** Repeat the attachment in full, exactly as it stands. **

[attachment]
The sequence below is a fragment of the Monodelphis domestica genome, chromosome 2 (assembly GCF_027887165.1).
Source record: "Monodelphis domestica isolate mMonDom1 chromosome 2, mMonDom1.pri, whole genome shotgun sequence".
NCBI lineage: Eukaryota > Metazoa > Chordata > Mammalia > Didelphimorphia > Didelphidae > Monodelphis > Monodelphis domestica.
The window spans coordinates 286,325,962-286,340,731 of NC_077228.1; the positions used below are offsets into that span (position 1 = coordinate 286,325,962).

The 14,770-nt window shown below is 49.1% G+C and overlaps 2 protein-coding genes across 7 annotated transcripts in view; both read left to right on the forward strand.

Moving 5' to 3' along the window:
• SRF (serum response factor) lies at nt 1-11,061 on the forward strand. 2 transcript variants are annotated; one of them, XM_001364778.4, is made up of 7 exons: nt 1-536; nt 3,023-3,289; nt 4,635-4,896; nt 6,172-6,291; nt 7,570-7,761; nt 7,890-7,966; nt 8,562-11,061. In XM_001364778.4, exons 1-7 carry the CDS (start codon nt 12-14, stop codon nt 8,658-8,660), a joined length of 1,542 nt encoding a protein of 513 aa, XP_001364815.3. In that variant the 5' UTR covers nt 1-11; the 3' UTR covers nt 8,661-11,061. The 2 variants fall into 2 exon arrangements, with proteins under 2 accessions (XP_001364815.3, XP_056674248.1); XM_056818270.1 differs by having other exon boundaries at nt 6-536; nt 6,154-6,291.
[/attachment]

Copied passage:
The sequence below is a fragment of the Monodelphis domestica genome, chromosome 2 (assembly GCF_027887165.1).
Source record: "Monodelphis domestica isolate mMonDom1 chromosome 2, mMonDom1.pri, whole genome shotgun sequence".
NCBI lineage: Eukaryota > Metazoa > Chordata > Mammalia > Didelphimorphia > Didelphidae > Monodelphis > Monodelphis domestica.
The window spans coordinates 286,325,962-286,340,731 of NC_077228.1; the positions used below are offsets into that span (position 1 = coordinate 286,325,962).

The 14,770-nt window shown below is 49.1% G+C and overlaps 2 protein-coding genes across 7 annotated transcripts in view; both read left to right on the forward strand.

Moving 5' to 3' along the window:
• SRF (serum response factor) lies at nt 1-11,061 on the forward strand. 2 transcript variants are annotated; one of them, XM_001364778.4, is made up of 7 exons: nt 1-536; nt 3,023-3,289; nt 4,635-4,896; nt 6,172-6,291; nt 7,570-7,761; nt 7,890-7,966; nt 8,562-11,061. In XM_001364778.4, exons 1-7 carry the CDS (start codon nt 12-14, stop codon nt 8,658-8,660), a joined length of 1,542 nt encoding a protein of 513 aa, XP_001364815.3. In that variant the 5' UTR covers nt 1-11; the 3' UTR covers nt 8,661-11,061. The 2 variants fall into 2 exon arrangements, with proteins under 2 accessions (XP_001364815.3, XP_056674248.1); XM_056818270.1 differs by having other exon boundaries at nt 6-536; nt 6,154-6,291.